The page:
Tuesday, June 21, 2005

Self-Sufficiency

With the lobbying effort to protect public radio's federal funding gearing up, now is a good time to remember that public radio's core services should not be dependent on the whims and inconsistencies of Congressional politics. For every hour invested in lobbying, one hundred should be invested in figuring out how to make public radio's core services in every community financially self-sufficient. We owe that to the millions of listeners who count on public radio every day.

3 Comments:

Blogger Aaron Read said...

In a perfect world I agree with you Mr. Sutton. But fiscal self-sufficiency means one of two roads: commercial radio or Pacifica listener-support-only radio.

Either of which would eventually destroy what most public radio fans love about public radio. Pacifica is in a deep fiscal hole and probably always will be (I could write novels about why). Commercial radio means you're beholden to your sponsors and sponsors always want the ratings. Ratings always mean pandering to the lowest common denominator. It may take a few years, but it's an inevitable slide.

What we really need is exactly what we're getting - a lot of listeners really fed up with politicians trying to fix what isn't broken and said listeners screaming like banshees about it. The system is, in theory, designed to be self-correcting. Things that affect more people inherently cause more ruckus, thus driving consensus.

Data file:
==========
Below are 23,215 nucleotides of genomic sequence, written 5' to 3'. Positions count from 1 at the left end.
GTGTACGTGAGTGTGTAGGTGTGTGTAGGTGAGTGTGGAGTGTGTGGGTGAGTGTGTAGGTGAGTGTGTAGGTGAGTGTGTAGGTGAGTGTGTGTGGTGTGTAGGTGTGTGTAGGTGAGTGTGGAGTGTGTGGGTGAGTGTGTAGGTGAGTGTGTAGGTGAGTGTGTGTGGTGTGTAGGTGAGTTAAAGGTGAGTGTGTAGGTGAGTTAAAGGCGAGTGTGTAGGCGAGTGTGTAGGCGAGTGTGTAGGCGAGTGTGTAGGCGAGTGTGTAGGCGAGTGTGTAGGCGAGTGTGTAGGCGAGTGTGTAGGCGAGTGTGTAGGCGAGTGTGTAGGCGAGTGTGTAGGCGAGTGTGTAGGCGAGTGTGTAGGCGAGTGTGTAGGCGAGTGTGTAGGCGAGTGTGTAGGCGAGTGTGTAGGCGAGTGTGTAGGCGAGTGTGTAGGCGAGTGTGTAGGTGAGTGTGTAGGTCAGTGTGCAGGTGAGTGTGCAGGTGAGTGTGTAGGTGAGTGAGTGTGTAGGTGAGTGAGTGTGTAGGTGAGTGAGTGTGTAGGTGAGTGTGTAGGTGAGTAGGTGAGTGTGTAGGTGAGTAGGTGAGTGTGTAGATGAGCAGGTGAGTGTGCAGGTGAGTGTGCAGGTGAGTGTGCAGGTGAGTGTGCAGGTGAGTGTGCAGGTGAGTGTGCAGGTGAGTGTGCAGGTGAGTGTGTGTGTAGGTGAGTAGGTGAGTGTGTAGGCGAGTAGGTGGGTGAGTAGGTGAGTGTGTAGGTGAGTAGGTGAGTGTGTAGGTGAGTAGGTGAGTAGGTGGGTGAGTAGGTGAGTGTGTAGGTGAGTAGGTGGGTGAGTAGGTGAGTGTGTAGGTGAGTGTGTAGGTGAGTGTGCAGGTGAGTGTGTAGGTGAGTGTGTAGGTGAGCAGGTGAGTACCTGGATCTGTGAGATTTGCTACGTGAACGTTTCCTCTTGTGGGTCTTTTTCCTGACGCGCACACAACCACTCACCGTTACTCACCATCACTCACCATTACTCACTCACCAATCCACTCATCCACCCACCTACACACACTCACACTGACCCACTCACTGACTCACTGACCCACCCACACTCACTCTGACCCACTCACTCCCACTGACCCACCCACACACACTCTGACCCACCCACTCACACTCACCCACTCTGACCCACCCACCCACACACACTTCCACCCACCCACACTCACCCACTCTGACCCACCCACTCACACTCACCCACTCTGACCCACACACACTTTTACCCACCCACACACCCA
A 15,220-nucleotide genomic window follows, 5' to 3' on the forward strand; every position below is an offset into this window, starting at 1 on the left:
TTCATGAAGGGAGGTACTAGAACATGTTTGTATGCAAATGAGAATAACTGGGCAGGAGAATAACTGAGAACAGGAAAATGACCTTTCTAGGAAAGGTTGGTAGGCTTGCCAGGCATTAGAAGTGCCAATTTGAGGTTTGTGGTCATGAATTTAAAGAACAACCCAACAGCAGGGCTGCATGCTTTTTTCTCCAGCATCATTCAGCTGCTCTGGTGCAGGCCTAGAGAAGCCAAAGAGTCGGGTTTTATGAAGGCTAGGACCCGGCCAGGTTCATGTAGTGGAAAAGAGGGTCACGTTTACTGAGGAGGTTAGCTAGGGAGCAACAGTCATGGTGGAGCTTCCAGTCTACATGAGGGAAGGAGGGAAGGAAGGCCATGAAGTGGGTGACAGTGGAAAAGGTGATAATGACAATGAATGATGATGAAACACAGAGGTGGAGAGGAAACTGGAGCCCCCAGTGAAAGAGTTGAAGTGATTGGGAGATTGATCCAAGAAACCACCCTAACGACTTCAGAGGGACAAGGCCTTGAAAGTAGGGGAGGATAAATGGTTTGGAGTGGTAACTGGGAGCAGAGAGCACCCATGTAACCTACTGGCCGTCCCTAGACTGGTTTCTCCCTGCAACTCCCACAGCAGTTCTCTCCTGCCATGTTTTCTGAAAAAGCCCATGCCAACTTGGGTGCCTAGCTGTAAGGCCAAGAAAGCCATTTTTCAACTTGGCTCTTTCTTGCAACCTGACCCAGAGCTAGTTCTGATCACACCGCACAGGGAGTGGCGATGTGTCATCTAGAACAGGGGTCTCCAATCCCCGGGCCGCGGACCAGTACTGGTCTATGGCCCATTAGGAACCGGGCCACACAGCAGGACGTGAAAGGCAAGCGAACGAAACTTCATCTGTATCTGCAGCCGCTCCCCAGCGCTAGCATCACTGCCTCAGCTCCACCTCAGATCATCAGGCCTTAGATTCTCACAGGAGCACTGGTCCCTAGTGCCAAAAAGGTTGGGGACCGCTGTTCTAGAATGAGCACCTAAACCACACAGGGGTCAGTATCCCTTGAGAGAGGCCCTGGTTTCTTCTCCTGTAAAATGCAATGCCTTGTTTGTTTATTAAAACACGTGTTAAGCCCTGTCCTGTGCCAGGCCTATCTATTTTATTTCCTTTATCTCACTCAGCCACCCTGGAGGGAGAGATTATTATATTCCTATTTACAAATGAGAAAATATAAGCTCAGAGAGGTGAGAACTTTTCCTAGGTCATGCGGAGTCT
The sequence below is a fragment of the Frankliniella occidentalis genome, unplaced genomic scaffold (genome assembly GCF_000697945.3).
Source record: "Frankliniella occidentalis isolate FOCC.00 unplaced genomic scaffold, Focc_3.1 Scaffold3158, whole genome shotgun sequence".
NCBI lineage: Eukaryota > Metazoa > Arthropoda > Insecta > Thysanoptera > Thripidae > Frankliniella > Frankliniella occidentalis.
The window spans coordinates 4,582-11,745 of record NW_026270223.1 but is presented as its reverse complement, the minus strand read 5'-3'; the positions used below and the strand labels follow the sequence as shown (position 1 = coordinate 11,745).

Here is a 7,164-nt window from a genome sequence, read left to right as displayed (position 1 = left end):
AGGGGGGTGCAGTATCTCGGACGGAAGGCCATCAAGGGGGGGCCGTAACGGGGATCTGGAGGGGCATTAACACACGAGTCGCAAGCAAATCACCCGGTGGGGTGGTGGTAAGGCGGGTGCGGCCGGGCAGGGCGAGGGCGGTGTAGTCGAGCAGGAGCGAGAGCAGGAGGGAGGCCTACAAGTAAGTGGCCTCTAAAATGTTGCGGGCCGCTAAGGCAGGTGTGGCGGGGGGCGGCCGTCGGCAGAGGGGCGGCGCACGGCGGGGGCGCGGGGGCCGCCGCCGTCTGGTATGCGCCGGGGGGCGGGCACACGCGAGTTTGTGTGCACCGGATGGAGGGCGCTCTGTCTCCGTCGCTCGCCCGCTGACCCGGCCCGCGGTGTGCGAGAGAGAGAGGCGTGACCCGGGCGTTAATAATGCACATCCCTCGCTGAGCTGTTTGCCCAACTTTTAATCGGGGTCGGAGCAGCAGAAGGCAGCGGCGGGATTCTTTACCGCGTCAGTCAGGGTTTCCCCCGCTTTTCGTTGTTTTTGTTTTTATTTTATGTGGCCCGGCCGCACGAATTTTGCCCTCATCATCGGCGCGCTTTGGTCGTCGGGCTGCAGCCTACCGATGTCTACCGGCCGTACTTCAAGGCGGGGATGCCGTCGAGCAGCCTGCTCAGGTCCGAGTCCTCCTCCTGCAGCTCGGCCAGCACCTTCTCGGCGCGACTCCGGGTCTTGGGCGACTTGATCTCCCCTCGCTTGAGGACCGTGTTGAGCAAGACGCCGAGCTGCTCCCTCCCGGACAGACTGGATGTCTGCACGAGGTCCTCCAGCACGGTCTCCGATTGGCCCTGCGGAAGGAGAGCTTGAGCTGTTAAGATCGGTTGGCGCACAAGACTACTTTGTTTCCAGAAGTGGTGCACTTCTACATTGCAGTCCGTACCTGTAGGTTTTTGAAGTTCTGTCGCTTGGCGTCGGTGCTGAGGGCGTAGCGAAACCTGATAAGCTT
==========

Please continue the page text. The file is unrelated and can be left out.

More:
If the mucking with CPB proves to affect enough people (as it seems to be doing) and yet the political elite chooses to continue to ignore that "enough people" - our problems are far worse than just public radio.

Of course, it's quite possible our problems are that big - I'm just trying to add perspective.

- Aaron

11:09 AM  
Blogger RadioSutton said...

Thanks for your post Aaron. I have to disagree with your statement that there are just two roads to fiscal self-sufficiency. Many station budgets are funded equally by listener support and business support. So that's not an either/or proposition. Second, spending might be a bigger problem for public radio than revenue. This will be the subject of a future posting. And it is timely that you brought up the "lowest common denominator" cliche. I've been meaning to post about that as well. To preview -- using LCD and ratings in the same sentence suggests that public radio is trying to keep certain segments of the population out. I leave you with this question, if we are the higher denominator, who is beneath us?

3:14 PM  
Blogger Aaron Read said...

Why Republicans, of course! :-)

10:00 AM  

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